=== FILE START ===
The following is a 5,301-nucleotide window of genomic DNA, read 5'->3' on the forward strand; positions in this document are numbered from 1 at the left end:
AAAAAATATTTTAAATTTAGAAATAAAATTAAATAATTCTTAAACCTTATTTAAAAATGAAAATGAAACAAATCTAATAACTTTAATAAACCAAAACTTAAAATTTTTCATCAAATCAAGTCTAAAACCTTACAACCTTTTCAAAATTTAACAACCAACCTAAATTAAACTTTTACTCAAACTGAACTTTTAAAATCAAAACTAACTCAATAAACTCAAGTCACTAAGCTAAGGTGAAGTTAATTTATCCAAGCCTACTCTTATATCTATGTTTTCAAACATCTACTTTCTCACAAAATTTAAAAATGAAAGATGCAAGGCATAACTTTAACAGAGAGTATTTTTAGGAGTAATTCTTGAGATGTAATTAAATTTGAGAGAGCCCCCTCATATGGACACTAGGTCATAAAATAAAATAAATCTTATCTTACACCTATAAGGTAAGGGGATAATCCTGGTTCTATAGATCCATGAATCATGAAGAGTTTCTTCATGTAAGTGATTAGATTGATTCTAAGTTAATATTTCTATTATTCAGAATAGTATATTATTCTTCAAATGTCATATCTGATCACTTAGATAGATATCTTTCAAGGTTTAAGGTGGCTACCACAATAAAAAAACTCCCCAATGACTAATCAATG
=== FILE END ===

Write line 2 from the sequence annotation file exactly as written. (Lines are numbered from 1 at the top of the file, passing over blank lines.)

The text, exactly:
AAAAAATATTTTAAATTTAGAAATAAAATTAAATAATTCTTAAACCTTATTTAAAAATGAAAATGAAACAAATCTAATAACTTTAATAAACCAAAACTTAAAATTTTTCATCAAATCAAGTCTAAAACCTTACAACCTTTTCAAAATTTAACAACCAACCTAAATTAAACTTTTACTCAAACTGAACTTTTAAAATCAAAACTAACTCAATAAACTCAAGTCACTAAGCTAAGGTGAAGTTAATTTATCCAAGCCTACTCTTATATCTATGTTTTCAAACATCTACTTTCTCACAAAATTTAAAAATGAAAGATGCAAGGCATAACTTTAACAGAGAGTATTTTTAGGAGTAATTCTTGAGATGTAATTAAATTTGAGAGAGCCCCCTCATATGGACACTAGGTCATAAAATAAAATAAATCTTATCTTACACCTATAAGGTAAGGGGATAATCCTGGTTCTATAGATCCATGAATCATGAAGAGTTTCTTCATGTAAGTGATTAGATTGATTCTAAGTTAATATTTCTATTATTCAGAATAGTATATTATTCTTCAAATGTCATATCTGATCACTTAGATAGATATCTTTCAAGGTTTAAGGTGGCTACCACAATAAAAAAACTCCCCAATGACTAATCAATG